If you were building a police department from the ground up, where would you begin? Where do you go to stock up on holsters, handcuffs, badges, flashlights, guns, dispatch centers, in-car computers, police cars and the myriad other gear required by modern law enforcement? A good place to start is the Police Security Expo, held this year in Atlantic City. It’s like a superstore for police. And Quantum was there, because police departments increasingly need to include storage on their shopping list. This was my chance to check out the latest on-body cameras that have been in the news so much lately. Think of something about the size of a GoPro, but even more heavy duty, and sophisticated enough to actually begin recording 10 seconds before you press Record. The vendors selling these cameras typically had a good crowd of officers being educated on what it’s like to live with them on a daily basis, and the question of storage always came up. It’s a good thing, because law enforcement agencies are routinely generating over 1PB of data a year.
As ubiquitous as the cloud is today, it has taken time to get there. Even in enterprise IT, you wouldn’t characterize the adoption of cloud services as universal and all-encompassing. Functions that seem obvious and mundane like cloud-based IT storage backup and cloud-based virtualized software development went through periods of careful ROI analysis. So it is with cloud for media and entertainment. If you feel like you’re behind the curve in leveraging cloud in your M&E operations, you’re not alone and it comes down to two factors: ecosystem and workflow.
As the volume of data has increased, there has been a shift in the way that companies use and access that data. That means it’s time to change the way you think about data protection, retention, and accessibility. Organizations of all sizes recognize that data can help gain competitive advantages and even support new revenue streams, but this is placing a demand on IT to store and preserve access to that data. Companies need new solutions and technologies to support unpredictable, on-demand access and incorporate new approaches to backup and archiving. It’s time to reTHINK Backup & Archive.
IT departments today are rapidly deploying virtualization technologies – in fact, Gartner reports that server virtualization is already over 60% penetrated and projects the market will be over 80% penetrated by 2016. With this rapid rise in virtualization deployment, customers are challenged to incorporate data protection and archive methodologies for their virtualized data. ESG recently indicated that 60% of virtualization technology users are planning to address challenges associated with data protection for their virtualized data as a top priority for 2013, an astonishing number. There are certainly lots of options available to protect traditional data, but virtualized data is a different beast. Another Gartner report identifies that over 1/3 of organizations will change backup vendors due to factors including cost, complexity, or capability. Based on what I’ve heard talking with customers, I would add one more factor: compatibility. In this article we will explore all four of these areas and suggest ways to overcome the challenges associated with virtualized data protection.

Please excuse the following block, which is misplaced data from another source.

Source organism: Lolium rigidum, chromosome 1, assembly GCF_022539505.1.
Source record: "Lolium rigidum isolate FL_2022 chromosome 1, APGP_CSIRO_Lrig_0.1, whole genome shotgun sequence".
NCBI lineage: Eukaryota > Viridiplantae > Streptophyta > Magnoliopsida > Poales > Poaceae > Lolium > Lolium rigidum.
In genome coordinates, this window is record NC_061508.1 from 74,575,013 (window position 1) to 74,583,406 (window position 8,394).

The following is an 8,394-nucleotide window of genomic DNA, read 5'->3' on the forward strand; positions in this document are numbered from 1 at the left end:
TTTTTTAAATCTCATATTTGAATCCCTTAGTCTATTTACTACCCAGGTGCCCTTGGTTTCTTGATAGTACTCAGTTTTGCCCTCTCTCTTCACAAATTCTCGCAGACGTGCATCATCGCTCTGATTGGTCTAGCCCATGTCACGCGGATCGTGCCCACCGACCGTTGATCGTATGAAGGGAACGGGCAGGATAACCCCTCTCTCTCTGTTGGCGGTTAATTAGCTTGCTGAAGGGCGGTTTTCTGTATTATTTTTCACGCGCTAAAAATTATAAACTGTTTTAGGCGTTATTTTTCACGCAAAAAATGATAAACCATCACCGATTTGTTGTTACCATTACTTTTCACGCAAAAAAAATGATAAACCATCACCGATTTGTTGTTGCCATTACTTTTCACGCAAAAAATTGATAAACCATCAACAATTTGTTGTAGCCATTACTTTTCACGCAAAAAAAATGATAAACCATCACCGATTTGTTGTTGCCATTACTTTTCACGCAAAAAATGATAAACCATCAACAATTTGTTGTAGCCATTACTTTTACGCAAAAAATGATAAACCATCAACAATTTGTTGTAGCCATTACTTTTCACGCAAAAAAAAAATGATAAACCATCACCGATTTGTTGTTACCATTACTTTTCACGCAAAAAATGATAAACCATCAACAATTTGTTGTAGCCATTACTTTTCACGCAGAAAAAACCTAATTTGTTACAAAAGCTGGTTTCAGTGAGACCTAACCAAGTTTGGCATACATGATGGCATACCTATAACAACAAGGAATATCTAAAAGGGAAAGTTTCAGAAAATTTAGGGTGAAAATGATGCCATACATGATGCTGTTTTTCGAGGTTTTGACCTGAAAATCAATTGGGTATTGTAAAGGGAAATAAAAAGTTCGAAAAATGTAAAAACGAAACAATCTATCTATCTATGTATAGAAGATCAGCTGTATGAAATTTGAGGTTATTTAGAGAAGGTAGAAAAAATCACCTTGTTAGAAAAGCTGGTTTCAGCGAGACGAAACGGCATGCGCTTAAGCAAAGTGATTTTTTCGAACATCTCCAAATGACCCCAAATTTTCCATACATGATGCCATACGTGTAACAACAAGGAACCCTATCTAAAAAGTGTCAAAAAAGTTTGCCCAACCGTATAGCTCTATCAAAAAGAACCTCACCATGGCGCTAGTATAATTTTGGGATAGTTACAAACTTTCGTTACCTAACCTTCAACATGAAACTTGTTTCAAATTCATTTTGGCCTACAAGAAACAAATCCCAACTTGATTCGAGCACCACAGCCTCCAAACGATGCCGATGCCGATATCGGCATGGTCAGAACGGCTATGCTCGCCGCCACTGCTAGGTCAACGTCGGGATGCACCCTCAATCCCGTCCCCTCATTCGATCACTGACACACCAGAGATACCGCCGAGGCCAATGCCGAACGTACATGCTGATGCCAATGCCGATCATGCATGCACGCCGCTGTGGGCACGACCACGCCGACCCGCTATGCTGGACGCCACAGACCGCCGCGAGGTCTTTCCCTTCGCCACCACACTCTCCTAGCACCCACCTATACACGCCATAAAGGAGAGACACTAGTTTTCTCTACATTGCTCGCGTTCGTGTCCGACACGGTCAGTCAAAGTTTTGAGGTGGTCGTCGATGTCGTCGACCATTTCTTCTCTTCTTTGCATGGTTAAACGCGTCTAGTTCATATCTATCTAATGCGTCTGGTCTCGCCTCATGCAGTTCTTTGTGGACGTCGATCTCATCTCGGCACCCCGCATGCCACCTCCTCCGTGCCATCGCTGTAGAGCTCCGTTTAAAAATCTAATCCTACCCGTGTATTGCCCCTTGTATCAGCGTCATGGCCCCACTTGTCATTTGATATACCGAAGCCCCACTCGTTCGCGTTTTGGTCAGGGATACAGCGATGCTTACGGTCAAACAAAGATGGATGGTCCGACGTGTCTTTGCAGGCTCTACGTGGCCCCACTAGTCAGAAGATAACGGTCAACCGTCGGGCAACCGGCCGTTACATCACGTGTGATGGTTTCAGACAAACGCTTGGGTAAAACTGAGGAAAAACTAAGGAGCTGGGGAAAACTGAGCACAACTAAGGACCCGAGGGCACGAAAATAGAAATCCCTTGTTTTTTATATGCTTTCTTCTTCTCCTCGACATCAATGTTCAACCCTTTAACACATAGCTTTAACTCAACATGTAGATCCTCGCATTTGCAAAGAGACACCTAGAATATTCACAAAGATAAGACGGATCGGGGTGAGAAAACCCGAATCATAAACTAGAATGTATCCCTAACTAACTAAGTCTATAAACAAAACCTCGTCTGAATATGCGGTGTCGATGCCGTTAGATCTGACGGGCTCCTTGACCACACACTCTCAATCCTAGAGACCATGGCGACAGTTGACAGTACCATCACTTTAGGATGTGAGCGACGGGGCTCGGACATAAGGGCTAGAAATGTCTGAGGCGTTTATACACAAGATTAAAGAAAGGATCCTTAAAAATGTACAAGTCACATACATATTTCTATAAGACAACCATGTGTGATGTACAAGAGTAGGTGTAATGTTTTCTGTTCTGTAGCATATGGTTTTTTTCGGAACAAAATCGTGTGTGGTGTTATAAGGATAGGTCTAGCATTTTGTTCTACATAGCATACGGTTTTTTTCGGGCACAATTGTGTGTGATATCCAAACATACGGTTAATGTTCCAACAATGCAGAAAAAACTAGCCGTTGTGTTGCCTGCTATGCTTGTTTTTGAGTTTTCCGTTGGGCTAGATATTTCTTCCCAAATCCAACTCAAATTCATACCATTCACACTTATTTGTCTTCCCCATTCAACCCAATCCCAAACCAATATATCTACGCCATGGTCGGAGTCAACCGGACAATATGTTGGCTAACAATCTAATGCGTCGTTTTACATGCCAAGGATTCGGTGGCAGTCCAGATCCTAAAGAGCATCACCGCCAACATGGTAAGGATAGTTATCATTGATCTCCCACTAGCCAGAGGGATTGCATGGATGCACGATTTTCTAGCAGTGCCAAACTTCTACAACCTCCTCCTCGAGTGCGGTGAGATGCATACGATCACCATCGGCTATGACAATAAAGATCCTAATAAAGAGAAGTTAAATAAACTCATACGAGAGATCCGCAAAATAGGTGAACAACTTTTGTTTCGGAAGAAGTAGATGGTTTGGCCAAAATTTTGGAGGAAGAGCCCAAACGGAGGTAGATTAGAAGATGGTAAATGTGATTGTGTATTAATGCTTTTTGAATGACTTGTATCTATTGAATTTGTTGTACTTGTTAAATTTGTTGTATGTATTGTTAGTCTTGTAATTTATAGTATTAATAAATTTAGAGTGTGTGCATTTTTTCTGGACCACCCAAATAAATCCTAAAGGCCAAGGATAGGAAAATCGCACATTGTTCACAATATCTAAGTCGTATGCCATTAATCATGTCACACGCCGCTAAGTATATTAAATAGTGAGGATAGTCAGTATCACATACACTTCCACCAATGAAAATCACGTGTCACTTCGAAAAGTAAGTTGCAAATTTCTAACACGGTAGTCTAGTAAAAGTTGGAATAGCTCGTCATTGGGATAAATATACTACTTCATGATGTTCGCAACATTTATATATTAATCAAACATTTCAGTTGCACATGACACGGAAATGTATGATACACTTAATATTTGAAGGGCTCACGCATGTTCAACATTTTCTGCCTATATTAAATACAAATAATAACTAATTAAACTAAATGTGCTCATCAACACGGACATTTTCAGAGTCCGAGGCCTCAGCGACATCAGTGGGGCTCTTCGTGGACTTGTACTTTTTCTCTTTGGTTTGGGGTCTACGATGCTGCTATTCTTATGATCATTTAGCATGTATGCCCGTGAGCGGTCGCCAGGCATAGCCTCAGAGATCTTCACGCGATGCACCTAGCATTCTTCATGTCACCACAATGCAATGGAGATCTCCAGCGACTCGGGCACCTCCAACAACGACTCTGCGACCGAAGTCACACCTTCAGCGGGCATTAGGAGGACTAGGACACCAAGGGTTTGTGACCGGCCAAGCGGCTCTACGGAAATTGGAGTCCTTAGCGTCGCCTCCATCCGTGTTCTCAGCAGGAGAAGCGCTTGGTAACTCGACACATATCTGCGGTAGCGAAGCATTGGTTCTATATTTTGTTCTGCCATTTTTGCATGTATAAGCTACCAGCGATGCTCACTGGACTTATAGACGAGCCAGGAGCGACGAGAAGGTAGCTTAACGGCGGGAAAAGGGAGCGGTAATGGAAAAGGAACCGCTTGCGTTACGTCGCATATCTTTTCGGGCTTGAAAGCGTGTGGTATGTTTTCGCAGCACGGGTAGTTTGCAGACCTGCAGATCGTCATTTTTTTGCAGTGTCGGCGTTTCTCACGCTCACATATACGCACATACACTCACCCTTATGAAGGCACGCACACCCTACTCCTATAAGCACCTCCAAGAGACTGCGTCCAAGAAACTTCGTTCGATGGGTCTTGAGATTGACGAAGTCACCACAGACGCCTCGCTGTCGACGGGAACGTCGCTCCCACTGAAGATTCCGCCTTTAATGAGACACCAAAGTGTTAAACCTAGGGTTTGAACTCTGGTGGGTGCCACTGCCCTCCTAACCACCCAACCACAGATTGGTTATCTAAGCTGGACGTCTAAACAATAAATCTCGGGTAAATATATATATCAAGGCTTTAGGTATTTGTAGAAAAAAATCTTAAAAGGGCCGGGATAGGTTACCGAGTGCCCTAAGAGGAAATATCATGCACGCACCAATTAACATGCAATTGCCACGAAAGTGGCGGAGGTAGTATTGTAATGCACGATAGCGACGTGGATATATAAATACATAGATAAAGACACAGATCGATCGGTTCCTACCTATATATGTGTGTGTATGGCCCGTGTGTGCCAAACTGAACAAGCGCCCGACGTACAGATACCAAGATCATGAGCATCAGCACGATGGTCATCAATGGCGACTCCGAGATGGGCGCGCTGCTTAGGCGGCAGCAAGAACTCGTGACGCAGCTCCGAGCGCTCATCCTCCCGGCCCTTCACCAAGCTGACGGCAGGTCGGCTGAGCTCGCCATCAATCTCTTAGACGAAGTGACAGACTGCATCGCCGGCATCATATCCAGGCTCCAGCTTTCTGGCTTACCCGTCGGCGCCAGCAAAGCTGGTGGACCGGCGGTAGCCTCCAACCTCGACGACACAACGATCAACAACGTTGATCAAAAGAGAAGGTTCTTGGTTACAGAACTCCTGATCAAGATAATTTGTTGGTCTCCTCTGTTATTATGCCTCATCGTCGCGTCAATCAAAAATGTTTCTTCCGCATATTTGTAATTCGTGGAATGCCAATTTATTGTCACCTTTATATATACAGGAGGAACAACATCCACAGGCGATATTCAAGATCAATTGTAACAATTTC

A few weeks ago I wrote about moderating a discussion with IT execs on maximizing data’s value. One of the things that had struck me was the issue of risk vs. reward, specifically the tension between cost and security concerns (risk) that arise from storing and sharing more and more data and the benefits from unlocking the value of data (reward). Today I wanted to expand on this. Risk vs. reward certainly isn’t a new issue for IT, which has been wrestling with it in one way or another for decades. What’s different now is that the opportunities to leverage data strategically and the potential rewards from doing so are significantly greater.